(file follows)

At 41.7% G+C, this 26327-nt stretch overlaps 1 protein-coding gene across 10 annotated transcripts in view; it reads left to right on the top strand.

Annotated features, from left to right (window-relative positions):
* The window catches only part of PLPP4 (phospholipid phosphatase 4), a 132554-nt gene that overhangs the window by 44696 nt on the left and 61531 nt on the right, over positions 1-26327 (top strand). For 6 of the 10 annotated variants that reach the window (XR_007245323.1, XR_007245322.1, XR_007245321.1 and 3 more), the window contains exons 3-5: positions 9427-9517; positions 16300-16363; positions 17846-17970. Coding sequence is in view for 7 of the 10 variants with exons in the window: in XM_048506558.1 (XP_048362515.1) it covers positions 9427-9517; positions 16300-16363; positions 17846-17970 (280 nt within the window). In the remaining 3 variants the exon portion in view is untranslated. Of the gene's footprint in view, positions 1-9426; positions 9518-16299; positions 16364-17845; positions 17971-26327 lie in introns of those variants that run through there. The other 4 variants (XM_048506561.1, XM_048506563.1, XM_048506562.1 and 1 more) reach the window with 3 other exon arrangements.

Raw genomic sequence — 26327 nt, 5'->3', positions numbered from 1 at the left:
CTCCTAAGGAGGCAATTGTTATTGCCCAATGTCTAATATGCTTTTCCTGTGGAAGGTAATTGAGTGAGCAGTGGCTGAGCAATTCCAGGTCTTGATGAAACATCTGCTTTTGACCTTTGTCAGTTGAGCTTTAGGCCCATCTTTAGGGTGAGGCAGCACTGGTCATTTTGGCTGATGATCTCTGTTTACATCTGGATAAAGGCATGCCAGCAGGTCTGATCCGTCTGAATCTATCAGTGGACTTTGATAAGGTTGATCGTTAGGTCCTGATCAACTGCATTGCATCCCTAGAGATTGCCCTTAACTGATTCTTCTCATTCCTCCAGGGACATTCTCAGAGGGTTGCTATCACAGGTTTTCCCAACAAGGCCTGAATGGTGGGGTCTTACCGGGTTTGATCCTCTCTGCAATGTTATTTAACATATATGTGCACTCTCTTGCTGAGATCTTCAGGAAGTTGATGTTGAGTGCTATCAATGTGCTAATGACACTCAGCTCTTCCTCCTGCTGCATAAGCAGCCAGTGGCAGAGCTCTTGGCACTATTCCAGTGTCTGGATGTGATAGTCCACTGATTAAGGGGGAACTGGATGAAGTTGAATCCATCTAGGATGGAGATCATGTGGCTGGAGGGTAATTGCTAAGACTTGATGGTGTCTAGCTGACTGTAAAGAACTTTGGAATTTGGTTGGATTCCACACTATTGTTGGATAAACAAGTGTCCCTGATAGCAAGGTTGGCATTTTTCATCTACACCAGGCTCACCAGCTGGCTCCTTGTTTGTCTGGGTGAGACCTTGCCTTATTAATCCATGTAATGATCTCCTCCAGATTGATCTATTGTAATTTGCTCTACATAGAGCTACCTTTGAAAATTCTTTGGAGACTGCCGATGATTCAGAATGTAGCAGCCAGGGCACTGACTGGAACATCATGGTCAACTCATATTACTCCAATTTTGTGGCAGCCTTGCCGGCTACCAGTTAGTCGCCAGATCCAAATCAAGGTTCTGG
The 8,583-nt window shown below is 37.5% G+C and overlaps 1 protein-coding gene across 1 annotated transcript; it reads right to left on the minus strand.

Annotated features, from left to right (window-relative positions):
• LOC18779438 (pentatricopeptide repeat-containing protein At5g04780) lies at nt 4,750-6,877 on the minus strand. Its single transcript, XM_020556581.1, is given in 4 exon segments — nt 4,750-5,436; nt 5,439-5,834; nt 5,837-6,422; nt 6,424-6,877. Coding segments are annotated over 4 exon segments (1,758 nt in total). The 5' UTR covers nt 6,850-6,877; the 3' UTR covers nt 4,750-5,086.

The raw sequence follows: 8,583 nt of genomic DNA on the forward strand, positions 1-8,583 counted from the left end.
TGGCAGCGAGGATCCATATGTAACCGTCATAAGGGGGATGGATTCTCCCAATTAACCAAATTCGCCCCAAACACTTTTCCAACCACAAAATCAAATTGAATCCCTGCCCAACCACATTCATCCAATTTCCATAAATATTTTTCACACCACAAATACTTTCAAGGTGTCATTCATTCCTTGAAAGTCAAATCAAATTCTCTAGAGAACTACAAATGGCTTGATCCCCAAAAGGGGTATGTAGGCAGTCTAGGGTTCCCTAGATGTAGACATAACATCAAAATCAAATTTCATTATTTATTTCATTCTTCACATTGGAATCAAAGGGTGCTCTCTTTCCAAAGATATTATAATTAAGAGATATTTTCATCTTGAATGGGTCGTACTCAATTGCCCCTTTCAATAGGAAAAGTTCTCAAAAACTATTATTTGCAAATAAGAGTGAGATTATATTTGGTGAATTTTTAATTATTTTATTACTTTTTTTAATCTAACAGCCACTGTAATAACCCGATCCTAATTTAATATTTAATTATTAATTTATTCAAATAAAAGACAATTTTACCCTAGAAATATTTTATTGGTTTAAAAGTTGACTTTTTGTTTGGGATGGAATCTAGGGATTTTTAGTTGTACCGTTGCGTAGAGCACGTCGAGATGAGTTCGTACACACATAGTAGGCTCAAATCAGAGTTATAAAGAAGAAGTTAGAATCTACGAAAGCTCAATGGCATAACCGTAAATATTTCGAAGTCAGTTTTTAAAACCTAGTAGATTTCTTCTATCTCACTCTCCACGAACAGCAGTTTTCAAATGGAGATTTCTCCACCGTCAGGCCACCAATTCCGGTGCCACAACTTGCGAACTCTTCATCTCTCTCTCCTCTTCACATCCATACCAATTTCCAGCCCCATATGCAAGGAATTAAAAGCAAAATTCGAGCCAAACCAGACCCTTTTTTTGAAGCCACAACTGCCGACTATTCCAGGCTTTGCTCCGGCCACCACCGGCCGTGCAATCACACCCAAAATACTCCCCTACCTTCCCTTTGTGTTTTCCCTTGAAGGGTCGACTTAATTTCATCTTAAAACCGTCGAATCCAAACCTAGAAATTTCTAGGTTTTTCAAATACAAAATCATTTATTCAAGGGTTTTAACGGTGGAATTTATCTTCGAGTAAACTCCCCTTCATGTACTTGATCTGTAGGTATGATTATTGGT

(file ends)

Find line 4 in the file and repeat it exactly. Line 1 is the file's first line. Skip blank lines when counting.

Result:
Raw genomic sequence — 26327 nt, 5'->3', positions numbered from 1 at the left: